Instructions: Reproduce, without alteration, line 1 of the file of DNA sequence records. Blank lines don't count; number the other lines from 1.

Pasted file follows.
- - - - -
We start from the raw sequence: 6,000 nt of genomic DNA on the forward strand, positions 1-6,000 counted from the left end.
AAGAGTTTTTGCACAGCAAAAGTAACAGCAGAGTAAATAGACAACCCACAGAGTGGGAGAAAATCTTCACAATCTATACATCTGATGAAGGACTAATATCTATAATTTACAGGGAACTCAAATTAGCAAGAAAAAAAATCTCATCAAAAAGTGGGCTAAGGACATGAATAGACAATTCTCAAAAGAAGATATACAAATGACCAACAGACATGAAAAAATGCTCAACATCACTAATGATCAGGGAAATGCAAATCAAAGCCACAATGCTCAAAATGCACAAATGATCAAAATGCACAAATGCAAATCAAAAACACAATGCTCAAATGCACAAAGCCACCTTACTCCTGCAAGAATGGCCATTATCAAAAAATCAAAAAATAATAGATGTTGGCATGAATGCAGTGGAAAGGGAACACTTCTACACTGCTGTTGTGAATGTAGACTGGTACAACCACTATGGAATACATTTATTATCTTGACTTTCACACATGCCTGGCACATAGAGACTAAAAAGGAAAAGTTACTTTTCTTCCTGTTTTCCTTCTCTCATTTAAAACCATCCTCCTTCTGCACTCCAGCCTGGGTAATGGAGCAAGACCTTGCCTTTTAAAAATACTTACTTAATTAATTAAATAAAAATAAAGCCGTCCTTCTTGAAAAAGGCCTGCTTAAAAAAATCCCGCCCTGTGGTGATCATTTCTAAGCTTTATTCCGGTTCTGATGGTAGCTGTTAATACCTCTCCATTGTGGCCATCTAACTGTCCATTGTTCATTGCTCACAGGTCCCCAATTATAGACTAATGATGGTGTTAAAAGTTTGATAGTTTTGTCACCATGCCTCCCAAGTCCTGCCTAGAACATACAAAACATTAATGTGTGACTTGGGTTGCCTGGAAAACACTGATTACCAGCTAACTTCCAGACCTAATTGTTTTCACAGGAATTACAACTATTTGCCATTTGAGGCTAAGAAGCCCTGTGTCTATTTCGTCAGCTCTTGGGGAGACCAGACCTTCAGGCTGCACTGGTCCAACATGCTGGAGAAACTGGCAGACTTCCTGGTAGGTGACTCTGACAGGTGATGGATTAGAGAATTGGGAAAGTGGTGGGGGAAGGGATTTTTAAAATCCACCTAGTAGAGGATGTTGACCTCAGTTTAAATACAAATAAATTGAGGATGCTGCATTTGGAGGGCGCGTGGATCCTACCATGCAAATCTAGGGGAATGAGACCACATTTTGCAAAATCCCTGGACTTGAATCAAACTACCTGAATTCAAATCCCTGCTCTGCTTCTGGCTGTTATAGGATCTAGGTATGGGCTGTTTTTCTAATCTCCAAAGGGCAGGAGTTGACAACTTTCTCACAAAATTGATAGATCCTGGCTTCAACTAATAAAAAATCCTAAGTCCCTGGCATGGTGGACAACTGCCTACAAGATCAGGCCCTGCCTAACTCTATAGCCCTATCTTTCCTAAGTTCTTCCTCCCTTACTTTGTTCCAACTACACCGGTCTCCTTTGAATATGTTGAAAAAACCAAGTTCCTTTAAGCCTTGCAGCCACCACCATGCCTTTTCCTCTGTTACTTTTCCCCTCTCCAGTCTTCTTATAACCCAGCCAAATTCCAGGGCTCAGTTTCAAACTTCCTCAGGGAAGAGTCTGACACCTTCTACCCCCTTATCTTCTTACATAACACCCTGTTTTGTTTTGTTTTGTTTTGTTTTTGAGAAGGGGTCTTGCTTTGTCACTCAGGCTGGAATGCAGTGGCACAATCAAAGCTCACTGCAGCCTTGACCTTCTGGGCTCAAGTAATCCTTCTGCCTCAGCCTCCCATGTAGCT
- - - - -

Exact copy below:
We start from the raw sequence: 6,000 nt of genomic DNA on the forward strand, positions 1-6,000 counted from the left end.